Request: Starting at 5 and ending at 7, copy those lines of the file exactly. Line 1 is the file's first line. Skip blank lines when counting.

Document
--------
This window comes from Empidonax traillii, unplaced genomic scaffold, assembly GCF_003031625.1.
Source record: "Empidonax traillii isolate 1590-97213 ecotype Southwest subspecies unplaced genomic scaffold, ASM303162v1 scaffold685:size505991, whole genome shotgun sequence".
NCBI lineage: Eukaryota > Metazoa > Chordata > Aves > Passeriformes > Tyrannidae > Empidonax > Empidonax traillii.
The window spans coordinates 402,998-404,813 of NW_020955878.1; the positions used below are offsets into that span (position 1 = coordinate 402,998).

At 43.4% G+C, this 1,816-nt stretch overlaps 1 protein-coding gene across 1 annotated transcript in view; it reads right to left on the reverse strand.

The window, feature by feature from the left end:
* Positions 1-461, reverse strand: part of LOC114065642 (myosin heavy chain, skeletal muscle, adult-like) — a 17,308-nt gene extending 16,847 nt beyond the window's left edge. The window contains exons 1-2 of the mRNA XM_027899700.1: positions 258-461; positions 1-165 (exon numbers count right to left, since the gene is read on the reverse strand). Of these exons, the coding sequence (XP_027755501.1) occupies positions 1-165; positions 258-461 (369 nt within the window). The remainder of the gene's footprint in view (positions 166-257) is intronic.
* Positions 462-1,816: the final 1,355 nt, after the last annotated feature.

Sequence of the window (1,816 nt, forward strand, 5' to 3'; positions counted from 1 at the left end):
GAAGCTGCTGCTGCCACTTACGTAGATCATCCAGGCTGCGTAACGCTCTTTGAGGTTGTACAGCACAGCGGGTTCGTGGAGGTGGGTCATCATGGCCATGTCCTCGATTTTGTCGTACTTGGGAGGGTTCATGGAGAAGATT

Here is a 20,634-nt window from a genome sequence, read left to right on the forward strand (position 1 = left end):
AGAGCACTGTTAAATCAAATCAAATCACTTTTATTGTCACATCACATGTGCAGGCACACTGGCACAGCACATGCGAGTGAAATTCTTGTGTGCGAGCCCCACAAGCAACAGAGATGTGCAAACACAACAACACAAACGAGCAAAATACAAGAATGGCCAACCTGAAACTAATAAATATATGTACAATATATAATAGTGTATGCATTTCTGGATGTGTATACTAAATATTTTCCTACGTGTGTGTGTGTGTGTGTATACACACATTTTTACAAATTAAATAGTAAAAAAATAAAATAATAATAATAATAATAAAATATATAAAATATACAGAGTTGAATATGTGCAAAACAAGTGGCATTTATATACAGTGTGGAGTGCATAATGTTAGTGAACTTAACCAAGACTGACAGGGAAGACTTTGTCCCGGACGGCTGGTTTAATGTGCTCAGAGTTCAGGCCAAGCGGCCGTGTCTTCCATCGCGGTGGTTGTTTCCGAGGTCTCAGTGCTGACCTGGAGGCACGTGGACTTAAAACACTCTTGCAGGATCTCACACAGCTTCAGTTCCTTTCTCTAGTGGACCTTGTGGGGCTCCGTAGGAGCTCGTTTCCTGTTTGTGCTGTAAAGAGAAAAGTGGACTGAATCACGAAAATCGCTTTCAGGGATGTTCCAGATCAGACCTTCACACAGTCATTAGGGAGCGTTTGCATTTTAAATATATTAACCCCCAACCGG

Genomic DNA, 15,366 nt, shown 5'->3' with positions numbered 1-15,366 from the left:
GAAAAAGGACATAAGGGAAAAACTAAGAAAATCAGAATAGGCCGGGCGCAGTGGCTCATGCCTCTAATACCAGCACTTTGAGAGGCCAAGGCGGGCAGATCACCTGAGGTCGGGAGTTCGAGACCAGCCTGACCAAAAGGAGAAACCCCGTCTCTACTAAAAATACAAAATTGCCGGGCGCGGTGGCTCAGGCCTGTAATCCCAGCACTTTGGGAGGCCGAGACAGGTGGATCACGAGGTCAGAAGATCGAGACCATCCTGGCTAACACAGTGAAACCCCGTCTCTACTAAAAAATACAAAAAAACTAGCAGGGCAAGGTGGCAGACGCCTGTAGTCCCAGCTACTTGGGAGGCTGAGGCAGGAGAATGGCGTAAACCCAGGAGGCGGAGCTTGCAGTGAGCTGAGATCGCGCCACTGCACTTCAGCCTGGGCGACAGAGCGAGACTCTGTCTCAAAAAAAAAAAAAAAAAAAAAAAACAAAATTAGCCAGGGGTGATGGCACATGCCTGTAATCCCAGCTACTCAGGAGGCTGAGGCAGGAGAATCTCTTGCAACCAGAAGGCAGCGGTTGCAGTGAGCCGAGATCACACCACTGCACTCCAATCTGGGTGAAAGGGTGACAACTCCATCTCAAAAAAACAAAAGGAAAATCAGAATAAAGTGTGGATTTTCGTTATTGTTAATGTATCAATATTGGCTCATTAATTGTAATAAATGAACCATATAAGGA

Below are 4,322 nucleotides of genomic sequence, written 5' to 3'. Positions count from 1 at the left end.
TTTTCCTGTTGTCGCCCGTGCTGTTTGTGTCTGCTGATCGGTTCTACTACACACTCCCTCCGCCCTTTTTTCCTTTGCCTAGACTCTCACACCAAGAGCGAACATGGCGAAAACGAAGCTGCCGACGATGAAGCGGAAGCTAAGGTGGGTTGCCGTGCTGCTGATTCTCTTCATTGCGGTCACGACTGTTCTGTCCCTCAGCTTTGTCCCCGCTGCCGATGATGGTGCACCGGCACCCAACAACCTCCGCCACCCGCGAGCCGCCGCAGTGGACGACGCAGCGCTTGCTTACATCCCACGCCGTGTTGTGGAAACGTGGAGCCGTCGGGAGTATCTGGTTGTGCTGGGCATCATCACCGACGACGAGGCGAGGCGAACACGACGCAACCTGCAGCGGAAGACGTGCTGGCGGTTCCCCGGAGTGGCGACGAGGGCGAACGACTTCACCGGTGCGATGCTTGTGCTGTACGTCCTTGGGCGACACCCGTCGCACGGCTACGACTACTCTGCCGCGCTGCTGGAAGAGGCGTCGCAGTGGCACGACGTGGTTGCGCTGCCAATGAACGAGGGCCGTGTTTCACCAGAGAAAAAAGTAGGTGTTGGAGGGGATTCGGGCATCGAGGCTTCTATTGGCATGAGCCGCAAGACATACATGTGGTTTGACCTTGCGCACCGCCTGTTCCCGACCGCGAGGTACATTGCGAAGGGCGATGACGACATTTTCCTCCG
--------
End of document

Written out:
At 43.4% G+C, this 1,816-nt stretch overlaps 1 protein-coding gene across 1 annotated transcript in view; it reads right to left on the reverse strand.

The window, feature by feature from the left end:
* Positions 1-461, reverse strand: part of LOC114065642 (myosin heavy chain, skeletal muscle, adult-like) — a 17,308-nt gene extending 16,847 nt beyond the window's left edge. The window contains exons 1-2 of the mRNA XM_027899700.1: positions 258-461; positions 1-165 (exon numbers count right to left, since the gene is read on the reverse strand). Of these exons, the coding sequence (XP_027755501.1) occupies positions 1-165; positions 258-461 (369 nt within the window). The remainder of the gene's footprint in view (positions 166-257) is intronic.